I became instantly outraged by a disturbing post I recently read by a fellow blogger, Liz Brazile, concerning Walmart’s loss prevention policy of locking up African American hair products at one of its stores in Perris, CA.
But is my outrage justified? And what is it exactly that I’m outraged about?
I mean, let’s face it, this story isn’t what one would consider, according to mainstream media standards, to be newsworthy. There was no White on Black violence, bloodshed, or killing involved. Even when it first happened weeks ago, the incident was a viral blink on social media. It was just Walmart simply taking action because obviously the AA hair products in that particular store were being stolen.
So, what’s the big deal?
The BIG DEAL is that it’s NOT OKAY for the retail giant to disrespect the many honest, hardworking African American consumers by having them seek out a store employee to unlock the protective glass that houses their specific brand of hair products. While their non-Black counterparts are free to shop sans the protective glass for hair products without being treated like crooks. The BIG DEAL is that it’s NOT OKAY to disregard the dignity of a 43-year-old Black mother of five, Essie Grundy, by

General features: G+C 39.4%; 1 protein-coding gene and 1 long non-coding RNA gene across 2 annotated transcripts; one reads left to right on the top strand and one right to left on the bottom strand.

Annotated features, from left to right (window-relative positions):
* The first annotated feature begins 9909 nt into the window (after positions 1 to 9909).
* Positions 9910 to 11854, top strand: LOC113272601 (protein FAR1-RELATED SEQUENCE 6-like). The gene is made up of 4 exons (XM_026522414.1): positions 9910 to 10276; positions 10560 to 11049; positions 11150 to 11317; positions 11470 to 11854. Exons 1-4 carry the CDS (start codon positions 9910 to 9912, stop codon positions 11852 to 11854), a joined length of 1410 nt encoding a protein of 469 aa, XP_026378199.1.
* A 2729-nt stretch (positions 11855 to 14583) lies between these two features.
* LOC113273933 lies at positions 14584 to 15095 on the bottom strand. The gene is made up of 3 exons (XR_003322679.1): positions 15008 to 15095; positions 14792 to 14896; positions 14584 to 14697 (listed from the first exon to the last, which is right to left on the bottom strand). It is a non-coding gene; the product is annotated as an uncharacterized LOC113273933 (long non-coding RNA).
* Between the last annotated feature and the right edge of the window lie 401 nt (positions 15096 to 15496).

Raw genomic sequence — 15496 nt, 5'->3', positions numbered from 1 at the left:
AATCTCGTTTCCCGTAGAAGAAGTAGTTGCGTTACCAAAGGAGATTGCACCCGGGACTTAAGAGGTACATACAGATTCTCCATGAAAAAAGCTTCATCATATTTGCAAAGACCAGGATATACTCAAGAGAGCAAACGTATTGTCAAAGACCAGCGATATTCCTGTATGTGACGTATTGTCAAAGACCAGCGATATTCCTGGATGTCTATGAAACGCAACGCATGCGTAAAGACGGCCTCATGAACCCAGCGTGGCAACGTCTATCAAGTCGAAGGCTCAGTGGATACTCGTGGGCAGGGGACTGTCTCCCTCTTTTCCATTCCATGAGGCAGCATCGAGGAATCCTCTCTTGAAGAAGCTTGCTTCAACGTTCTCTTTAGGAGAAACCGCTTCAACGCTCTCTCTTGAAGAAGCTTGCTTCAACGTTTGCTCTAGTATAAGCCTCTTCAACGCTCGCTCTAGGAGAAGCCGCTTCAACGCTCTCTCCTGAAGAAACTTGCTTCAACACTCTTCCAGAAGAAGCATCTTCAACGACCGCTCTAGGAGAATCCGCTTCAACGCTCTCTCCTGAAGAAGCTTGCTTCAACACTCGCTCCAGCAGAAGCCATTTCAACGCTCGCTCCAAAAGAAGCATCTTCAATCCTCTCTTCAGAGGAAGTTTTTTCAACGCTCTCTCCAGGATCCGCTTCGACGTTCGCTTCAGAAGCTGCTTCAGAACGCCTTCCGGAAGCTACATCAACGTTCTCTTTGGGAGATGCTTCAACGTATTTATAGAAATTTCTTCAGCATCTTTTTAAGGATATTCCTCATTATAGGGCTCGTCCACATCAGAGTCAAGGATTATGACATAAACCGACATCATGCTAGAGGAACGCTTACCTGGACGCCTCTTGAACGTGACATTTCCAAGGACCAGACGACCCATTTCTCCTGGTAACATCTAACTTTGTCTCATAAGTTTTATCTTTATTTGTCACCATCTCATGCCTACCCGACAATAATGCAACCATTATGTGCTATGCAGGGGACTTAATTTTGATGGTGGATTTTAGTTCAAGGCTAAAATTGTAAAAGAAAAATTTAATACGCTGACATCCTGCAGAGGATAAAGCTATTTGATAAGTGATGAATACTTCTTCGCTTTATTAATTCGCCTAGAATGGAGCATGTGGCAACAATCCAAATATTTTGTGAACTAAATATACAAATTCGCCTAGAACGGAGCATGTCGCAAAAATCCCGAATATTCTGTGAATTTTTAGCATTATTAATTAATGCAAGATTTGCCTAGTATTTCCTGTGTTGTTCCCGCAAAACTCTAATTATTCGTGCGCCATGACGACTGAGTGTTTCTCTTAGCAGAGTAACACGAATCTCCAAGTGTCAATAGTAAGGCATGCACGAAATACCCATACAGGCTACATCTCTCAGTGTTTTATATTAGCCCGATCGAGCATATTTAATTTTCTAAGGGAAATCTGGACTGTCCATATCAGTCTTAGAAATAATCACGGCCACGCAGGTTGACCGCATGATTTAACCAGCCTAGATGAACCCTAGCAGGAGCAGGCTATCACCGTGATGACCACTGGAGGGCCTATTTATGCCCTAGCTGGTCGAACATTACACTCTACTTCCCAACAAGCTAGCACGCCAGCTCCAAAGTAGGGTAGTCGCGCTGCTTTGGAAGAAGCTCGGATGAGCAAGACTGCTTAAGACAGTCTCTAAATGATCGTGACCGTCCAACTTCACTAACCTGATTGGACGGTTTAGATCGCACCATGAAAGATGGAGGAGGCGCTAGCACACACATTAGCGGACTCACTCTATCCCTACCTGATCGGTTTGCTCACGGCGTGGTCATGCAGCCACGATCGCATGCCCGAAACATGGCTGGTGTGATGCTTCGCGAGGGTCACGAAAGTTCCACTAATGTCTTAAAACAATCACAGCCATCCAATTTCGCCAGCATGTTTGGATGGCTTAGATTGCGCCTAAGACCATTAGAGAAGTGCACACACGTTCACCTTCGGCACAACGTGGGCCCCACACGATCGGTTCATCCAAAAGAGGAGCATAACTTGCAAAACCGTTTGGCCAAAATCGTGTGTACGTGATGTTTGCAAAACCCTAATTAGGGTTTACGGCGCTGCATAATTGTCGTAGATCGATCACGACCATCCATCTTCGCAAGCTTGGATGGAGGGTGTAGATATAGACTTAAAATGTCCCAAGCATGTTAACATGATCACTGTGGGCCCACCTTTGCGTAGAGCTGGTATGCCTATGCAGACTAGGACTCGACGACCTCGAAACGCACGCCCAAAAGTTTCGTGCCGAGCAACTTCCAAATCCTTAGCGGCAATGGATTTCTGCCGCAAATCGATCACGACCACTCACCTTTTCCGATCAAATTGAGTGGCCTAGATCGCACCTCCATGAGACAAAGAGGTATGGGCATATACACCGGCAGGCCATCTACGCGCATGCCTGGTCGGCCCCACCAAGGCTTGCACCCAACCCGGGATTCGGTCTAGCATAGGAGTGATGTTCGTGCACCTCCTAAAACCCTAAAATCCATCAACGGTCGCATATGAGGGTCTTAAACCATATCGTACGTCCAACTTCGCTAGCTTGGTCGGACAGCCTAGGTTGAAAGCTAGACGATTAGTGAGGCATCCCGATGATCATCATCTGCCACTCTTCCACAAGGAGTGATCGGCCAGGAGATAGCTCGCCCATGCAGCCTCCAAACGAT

perp-walking escorting her to the cash register to pay for an item she wasn’t even allowed to carry herself.
I’m outraged because I see this incident as a more modern, covert version of Jim Crow, a microcosm of the discrimination African Americans continue to confront in this country on a daily basis. It’s nothing new to us but it is newer. Separate and unequal dressed up as diverse and inclusive. That we should put away our race cards and just be happy that Walmart even bothers to sell hair products that address our unique ethnic needs.
I don’t think so.
And it’s a shame that Walmart is willing to go to court to defend its policy (a policy largely defended by gaslighting tweets on Twitter) rather than find a less racially insensitive method for securing its AA hair merchandise. That the shopping chain juggernaut would choose to help perpetuate long-held, negative stereotypes that mischaracterize all African Americans as thieves and born criminals is disturbing. Evidenced by the following more overtly bigoted tweet which was just one of many (both cryptic and subtle) echoing the racist vitriol of times past:
Essie Grundy isn’t looking for some huge financial settlement, according to her lawyer, Gloria Allred. At the most, they’re looking at a little less than five large if they win their lawsuit against Walmart. What Essie Grundy wants is an apology and for the protective glass housing the AA hair products to be removed. But apparently, that’s not possible in the new era of Jim Crow 2.0!